I always glance down at my left hand whenever entering a building, I look at my watch/hand and it's a very ingrained habbit so I do it when I'm in dreams too.

You'll be very suprised where you are in your dreams!


#14

I have it alot. Especially when I nap a bit longer or wake up to a phone call and go back to bed again, hardly remember my dreams at all if I just sleep all my hours directly.


#15

I don't know about the idea of inducing lucid dreams. I just remember, I was 10, I dreamed about some hairy bitch who was about to throw me in a cauldron and cook me, and I was like, fuck you you ain't real.

Then I beat the shit out of her. Nowadays I don't dream often, but when I do it's lucid. However I must say that during the one month I was giving ZMA a test run, I did dream alot more often.


#16

I used to be able to do it almost at will. A girlfriend taught me how and had me practice every night. This was in 1986 or so. I was moving away and she was convinced we could meet in our dreams. That never happened, but the Lucid dreams were great.

At first she had me repeat to myself while falling asleep that I would wake-up when a certain song came on the radio ("These Dreams" by Heart). Once I was consistenly waking up at night when that song came on the radio, she had me write down all my dreams as soon as I woke up. Then we looked through them to find common things to use as a trigger to let me know I was dreaming.

I remember in high school doing Calculus homework in my dreams. It would make so much sense. If you've ever had "Tetris Dreams", it was a lot like that.


#17

I lucid dream quite often. about 80% of the dreams that i remember, which is usually about 2 - 3 a week will be lucid. it started originally as a child, i was learning how to fly. this continued into adulthood (now 28). same dream still reoccurs now its not learning, i just toy with the ability of being able to fly. in dream i believe it is real and know that i can so i will run and jump and see if i can reach that equilibrium where i realise i am flying. sometimes i dont' make it and fall flat on my face, but mostly i do.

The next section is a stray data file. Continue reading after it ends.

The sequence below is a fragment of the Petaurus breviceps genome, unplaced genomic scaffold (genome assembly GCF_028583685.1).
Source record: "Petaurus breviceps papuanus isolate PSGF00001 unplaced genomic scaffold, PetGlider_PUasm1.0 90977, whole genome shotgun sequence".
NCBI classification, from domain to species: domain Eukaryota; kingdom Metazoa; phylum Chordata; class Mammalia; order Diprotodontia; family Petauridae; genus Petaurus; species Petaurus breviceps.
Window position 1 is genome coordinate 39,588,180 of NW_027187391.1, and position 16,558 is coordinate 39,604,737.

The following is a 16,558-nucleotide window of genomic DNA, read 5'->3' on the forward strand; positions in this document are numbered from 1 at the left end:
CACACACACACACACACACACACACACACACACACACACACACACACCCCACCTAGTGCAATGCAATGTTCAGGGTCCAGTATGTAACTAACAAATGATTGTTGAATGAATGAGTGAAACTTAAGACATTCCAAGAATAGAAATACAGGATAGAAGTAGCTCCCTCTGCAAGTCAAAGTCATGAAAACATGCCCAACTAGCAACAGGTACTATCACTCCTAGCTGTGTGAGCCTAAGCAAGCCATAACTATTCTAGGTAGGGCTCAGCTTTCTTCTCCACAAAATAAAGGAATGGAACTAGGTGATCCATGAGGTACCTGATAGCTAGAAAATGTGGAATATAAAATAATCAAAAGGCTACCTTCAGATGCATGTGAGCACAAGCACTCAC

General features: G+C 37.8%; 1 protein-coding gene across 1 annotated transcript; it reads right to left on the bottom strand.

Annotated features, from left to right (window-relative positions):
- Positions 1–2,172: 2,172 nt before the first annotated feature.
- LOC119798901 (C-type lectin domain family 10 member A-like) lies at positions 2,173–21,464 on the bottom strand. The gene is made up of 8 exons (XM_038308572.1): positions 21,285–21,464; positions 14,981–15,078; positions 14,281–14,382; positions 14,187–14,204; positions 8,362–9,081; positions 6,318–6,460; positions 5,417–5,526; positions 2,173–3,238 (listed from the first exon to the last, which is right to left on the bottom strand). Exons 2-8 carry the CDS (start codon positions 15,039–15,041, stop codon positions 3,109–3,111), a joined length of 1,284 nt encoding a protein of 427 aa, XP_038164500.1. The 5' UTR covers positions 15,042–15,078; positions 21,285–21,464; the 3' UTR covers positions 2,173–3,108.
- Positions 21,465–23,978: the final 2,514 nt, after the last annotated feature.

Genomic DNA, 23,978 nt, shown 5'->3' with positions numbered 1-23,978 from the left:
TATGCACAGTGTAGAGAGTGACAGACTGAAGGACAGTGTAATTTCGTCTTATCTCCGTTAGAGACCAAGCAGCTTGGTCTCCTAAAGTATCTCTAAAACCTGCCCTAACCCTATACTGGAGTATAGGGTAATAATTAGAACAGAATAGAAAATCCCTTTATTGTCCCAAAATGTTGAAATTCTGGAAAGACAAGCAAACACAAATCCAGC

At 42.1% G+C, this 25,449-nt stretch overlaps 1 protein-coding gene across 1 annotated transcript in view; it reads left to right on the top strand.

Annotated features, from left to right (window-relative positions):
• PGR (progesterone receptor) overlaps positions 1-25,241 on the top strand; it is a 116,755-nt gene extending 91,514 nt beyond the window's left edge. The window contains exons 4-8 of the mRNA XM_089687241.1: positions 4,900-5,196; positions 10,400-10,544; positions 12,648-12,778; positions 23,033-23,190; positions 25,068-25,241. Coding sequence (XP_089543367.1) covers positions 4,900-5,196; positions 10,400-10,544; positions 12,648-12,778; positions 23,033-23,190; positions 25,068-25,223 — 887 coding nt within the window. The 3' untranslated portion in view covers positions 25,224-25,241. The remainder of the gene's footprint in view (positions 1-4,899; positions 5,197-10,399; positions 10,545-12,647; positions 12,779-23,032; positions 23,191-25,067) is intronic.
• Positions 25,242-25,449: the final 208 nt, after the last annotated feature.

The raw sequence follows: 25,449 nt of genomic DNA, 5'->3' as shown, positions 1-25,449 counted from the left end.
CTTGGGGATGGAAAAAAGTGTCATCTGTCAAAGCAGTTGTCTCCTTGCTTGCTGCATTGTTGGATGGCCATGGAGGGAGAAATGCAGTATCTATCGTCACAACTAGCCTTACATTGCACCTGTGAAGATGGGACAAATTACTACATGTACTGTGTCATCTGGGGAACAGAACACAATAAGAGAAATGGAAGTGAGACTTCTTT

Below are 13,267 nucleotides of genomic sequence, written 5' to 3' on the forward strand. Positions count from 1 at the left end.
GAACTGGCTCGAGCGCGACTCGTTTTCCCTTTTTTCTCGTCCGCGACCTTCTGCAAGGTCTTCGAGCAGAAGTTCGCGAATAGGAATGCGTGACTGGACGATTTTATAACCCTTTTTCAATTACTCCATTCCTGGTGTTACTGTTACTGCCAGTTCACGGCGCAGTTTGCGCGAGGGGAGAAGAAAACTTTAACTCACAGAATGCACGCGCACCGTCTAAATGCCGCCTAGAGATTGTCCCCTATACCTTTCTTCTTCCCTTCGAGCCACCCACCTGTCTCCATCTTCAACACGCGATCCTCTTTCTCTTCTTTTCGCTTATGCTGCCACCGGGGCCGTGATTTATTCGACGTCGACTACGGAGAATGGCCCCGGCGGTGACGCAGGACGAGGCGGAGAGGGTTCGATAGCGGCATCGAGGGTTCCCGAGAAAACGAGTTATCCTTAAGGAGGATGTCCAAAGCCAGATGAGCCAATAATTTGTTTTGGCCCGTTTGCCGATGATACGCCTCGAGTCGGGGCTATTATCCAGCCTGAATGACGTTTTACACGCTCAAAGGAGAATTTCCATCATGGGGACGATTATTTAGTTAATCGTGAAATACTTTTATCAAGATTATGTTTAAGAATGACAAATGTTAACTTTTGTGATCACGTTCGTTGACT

i started taking zinc and magnezium tablets (not the composite zma) and have found that this allows me to remember the dream with greater ease.

when in a dream try to read something, whether it be a sign or a label of something.. this can spark your awareness and induce a lucid dream. there are many different ways of doing it, but what worked for me was that i associated a recurring dream, event within a dream ie. flying with the dream but was completely aware of it in my waking life, so i was able to discern and actually become lucid.

hope this helped.


#18

i lucid dream quite often, but i've always been able to remember all my dreams. i found ZMA a bit to powerufll, it actualy made me wake up because of the intensity. the best way to get started is to ask yourself 'am i awake?' ask yourself several times a day. then try and remebmer something from a few hours ago as you don't hold memory in dreams. eventualy you get to the point when you ask yourself in your dreams, you try and remebmer what you did a few hours ago and bang, you realise your awake. thats the easy bit though, keeping yourself lucid is the hard part.


#19

The other day I had a dream I was trying to cook a steak with my hand by setting it on fire. Then I had sex with Saddam Hussein's daughter who was a prostitute and stuck it in her ass. Can't say it was a lucid dream, but man that was nuts.


#20

This is what I do simply because I can't stop myself from doing it. I never could.

My life is usually an emotional rollercoaster that I feel the need to be in control of. Therefore, it takes me a while to simmer down at night, and I simply keep visualising things as I fall asleep.

For me, it's never a loss of lucidity, I'm always there. That's not to say that I remember everything I dream.

Do you remember everything you do during a day? Certainly not.

So the two things I "blame" for my ability to lucid dream are:

1)my ability to constantly visualise, or, as they call it on the internet these days, "image stream"

2)the fact that I treat reality as a "game". For most people, life is about everyone around them, so dreams, which are much more self-centered, are hard to wake up into. I am self-centered to the point of insanity, so I find absolutely no gap between my life and dreaming.

To end this, I will say that if you're one of those dudes who have a great imagination, and can visualise anything you please; and you're one of those dudes who have an uber presence and an uber self-image, you're probably already having lucid-dreams.